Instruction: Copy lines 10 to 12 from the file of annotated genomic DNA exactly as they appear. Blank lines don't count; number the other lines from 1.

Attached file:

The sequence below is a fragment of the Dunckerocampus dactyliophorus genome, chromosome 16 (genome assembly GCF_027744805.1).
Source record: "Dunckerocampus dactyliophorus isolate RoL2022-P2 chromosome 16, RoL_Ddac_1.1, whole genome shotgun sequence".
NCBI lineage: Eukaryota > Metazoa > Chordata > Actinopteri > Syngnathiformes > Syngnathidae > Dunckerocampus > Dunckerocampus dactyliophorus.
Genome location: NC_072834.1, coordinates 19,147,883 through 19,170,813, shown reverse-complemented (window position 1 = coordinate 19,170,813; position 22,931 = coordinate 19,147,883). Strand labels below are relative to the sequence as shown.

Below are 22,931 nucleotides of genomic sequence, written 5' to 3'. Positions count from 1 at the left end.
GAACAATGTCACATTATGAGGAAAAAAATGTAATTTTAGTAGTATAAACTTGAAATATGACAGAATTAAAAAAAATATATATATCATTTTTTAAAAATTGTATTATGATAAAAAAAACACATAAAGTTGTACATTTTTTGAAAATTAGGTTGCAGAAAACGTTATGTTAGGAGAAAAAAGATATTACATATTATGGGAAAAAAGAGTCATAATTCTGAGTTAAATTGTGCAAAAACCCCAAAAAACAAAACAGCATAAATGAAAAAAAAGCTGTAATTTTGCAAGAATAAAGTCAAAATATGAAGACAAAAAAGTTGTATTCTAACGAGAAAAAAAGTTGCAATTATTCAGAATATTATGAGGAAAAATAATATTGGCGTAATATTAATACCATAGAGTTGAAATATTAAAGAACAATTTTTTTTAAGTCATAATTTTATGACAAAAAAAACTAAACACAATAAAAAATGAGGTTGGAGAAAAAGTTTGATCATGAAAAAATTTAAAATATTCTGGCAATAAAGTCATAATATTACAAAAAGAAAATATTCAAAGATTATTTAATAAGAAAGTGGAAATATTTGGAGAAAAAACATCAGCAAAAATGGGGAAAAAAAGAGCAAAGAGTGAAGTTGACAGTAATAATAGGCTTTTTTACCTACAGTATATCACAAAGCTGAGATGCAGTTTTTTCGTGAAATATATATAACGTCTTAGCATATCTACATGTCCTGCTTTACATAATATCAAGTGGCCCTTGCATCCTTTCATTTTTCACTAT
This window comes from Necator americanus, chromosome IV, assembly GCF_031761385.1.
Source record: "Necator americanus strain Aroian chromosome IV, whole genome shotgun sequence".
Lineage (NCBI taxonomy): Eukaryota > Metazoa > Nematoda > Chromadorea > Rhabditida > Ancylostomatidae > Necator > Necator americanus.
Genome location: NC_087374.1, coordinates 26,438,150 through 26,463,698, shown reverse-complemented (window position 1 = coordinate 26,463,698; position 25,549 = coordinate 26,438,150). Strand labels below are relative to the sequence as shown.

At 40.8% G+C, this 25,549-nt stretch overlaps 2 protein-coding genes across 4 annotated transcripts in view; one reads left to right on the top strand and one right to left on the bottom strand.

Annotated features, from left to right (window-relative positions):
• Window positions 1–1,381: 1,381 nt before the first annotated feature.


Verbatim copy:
Genome location: NC_087374.1, coordinates 26,438,150 through 26,463,698, shown reverse-complemented (window position 1 = coordinate 26,463,698; position 25,549 = coordinate 26,438,150). Strand labels below are relative to the sequence as shown.

At 40.8% G+C, this 25,549-nt stretch overlaps 2 protein-coding genes across 4 annotated transcripts in view; one reads left to right on the top strand and one right to left on the bottom strand.

Annotated features, from left to right (window-relative positions):